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Psychosis and Paroxysmal Visions in the Lives of the Founders of World Religions
Philip T. Nicholson, J.D., M.S.P.H.
The Journal of Neuropsychiatry and Clinical Neurosciences 2014;26:E13-E14. doi:10.1176/appi.neuropsych.12120412
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Copyright © 2014 by the American Psychiatric Association

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To the Editor: In a recent article, “The Role of Psychotic Disorders in Religious History Considered,” Murray, Cunningham, and Price1 propose the provocative hypothesis that Abraham, Moses, Jesus, and Paul suffered primary or mood disorder-associated psychotic symptoms and that these experiences inspired the beliefs and actions that eventually led to the formation of new religions. Without discounting that hypothesis, I suggest that their analysis would be strengthened, first, by enlarging the sample of religious innovators to include the founders of all of the world’s major religions, and, second, by taking into account, as a primary etiological factor, a specific type of paroxysmal vision described as a “white light,” or, alternatively, as light that appears sun-like, fire-like, or lightning-like. Figure 1 lists descriptions of white-light visions by founders of the world’s major religions.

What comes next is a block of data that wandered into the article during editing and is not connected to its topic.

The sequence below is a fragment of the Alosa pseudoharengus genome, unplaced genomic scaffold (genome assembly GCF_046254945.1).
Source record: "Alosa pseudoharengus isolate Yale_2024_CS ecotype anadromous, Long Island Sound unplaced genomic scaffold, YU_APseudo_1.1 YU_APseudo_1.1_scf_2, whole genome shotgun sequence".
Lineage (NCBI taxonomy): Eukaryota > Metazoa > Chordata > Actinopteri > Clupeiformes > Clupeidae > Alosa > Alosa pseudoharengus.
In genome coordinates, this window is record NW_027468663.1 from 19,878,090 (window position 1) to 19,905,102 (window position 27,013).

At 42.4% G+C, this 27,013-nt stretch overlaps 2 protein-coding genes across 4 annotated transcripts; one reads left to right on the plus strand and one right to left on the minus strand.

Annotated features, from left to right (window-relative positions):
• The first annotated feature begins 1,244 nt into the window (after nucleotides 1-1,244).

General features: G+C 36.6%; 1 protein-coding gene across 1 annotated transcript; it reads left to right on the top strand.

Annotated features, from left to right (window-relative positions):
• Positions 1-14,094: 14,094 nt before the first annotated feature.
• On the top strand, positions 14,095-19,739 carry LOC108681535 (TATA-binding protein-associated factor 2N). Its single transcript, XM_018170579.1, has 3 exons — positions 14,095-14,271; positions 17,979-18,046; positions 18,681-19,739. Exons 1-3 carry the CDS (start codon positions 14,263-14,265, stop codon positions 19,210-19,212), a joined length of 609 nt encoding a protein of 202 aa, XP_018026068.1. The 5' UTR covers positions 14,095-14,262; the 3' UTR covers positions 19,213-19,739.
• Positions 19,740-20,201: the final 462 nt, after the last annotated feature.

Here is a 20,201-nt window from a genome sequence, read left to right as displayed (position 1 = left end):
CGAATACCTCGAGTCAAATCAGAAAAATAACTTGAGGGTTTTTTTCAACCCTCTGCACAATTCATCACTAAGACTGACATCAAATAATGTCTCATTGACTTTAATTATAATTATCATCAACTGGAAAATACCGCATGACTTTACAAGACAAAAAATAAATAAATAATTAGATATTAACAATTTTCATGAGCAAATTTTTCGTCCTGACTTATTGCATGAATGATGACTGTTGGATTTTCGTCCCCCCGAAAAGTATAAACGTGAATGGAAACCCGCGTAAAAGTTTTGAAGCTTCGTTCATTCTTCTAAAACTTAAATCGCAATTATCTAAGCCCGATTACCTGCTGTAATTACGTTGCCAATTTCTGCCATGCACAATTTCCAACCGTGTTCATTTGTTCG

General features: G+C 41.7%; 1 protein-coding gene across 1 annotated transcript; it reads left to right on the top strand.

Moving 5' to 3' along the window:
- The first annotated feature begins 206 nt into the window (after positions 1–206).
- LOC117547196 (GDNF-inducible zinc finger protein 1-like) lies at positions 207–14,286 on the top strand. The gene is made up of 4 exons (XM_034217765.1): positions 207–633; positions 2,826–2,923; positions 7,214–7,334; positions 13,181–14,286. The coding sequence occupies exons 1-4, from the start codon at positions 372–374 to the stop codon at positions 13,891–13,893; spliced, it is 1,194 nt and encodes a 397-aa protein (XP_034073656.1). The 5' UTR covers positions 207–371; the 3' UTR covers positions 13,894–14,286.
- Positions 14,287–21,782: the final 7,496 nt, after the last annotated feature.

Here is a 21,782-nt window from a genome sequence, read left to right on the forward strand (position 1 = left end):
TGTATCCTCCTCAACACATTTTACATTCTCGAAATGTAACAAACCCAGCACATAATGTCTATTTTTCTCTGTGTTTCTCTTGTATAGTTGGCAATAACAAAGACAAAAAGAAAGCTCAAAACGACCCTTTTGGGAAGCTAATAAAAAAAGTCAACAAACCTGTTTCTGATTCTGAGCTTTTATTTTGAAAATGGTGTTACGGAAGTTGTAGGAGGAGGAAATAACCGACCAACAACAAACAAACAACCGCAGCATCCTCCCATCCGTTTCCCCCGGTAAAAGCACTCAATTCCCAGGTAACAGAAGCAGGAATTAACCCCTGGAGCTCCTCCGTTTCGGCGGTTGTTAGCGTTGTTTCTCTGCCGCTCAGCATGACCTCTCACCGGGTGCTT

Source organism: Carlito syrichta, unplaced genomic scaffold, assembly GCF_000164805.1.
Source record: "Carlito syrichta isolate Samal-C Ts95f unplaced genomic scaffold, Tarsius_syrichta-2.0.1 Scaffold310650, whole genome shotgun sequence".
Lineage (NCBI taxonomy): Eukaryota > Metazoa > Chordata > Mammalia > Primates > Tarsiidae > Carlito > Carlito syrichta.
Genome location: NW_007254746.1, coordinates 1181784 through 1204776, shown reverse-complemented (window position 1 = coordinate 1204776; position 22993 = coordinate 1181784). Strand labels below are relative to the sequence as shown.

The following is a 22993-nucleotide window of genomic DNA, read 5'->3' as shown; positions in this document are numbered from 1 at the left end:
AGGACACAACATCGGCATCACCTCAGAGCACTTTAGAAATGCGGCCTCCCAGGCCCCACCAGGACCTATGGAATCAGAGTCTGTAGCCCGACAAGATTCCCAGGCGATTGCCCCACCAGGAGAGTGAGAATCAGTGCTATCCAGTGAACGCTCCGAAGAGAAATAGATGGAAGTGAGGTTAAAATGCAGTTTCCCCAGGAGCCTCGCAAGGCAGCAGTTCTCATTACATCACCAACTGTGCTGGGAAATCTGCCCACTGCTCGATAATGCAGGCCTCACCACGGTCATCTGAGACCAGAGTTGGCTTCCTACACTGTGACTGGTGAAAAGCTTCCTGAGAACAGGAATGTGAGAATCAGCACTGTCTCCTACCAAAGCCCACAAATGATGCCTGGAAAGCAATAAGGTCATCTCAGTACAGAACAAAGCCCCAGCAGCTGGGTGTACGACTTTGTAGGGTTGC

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FIGURE 1. Light-Visions of the Founders of World Religions
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References

Murray  ED;  Cunningham  MG;  Price  BH:  The role of psychotic disorders in religious history considered.  J Neuropsychiatry Clin Neurosci 2012; 24:410–426
[CrossRef] | [PubMed]
 
Hughes  JR:  The idiosyncratic aspects of the epilepsy of Fyodor Dostoevsky.  Epilepsy Behav 2005; 7:531–538
[CrossRef] | [PubMed]
 
Nicholson  PT:  Meditation & Light Visions: A Neurological Analysis. CreateSpace;   An Online Division of Amazon Books, 2010
 
Steriade  M;  Contreras  D:  Spike-wave complexes and fast components of cortically-generated seizures, I: role of neocortex and thalamus.  J Neurophysiol 1998; 80:1439–1455
[PubMed]
 
Nicholson  PT:  The Soma Code, Part III: visions, myths, and drugs.  The Electronic Journal of Vedic Studies 2002; 8:70–92
 
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